Alice Austen House keeps alive the daring spirit of early American photographer Alice Austen (1866-1952) with exhibits and programs in her historic home.
The Alice Austen House Museum promotes public awareness and scholarly study regarding the life and work of Alice Austen (1866 - 1952). Austen was one of America's earliest and most prolific female photographers, and over the course of her life she captured about 8,000 images. Though she is best known for her documentary work, Austen was an artist with a strong aesthetic sensibility. Furthermore, she was a landscape designer, a master tennis player, and the first woman on Staten Island to own a car. She never married, and instead spent fifty years with Gertrude Tate. A rebel who broke away from the ties of her Victorian environment, Alice Austen created her own independent life.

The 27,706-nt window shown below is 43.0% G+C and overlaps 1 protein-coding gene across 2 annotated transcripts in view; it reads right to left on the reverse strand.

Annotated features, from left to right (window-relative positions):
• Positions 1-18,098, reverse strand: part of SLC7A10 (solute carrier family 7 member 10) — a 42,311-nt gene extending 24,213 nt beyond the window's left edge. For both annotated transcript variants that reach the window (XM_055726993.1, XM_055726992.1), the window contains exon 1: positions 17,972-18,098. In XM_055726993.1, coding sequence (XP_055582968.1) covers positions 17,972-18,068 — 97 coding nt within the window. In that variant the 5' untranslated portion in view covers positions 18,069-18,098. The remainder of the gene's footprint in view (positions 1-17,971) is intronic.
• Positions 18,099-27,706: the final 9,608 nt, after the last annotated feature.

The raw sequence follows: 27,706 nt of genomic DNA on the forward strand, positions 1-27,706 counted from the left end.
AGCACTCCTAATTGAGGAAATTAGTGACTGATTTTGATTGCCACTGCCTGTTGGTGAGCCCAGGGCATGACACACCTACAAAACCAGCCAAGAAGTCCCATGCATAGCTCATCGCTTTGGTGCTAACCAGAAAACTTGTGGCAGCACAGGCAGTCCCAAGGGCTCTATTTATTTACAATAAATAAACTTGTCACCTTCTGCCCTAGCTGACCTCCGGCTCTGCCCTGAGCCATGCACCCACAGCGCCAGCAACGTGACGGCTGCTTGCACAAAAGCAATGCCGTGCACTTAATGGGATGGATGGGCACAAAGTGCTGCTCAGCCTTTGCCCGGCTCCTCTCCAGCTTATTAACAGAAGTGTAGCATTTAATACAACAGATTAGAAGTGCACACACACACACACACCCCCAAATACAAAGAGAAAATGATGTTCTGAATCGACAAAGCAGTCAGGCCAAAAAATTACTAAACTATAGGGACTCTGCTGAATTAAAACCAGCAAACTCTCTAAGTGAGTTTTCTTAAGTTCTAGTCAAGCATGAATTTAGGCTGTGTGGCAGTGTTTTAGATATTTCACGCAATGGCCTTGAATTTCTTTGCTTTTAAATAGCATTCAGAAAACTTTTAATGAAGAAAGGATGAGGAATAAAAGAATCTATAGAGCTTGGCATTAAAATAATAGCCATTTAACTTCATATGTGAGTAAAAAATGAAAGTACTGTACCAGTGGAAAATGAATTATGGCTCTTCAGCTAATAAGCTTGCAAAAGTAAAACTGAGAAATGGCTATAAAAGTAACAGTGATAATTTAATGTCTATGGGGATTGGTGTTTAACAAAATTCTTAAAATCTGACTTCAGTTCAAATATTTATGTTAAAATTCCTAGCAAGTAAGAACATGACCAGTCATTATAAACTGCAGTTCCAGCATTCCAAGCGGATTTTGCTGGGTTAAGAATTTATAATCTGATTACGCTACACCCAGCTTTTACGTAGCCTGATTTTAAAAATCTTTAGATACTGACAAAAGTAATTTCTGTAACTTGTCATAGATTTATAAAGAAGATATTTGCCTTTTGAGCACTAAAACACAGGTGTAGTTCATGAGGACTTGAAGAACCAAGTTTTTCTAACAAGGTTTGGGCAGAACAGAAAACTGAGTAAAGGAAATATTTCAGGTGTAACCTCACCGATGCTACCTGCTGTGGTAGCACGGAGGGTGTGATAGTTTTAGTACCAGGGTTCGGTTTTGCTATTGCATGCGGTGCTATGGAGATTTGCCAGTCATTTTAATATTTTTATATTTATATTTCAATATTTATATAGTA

Austen lived in “Clear Comfort,” a Victorian Gothic cottage that dates back to a 1690 one-room Dutch farmhouse. The house, which is one of the oldest in New York and was declared a National Historic Landmark in 1973, overlooks the New York Narrows and has a stunning panoramic view of lower Manhattan, Brooklyn, and the Verrazano Bridge. For good reasons the New York City Parks Department voted it one of the most romantic sites in New York.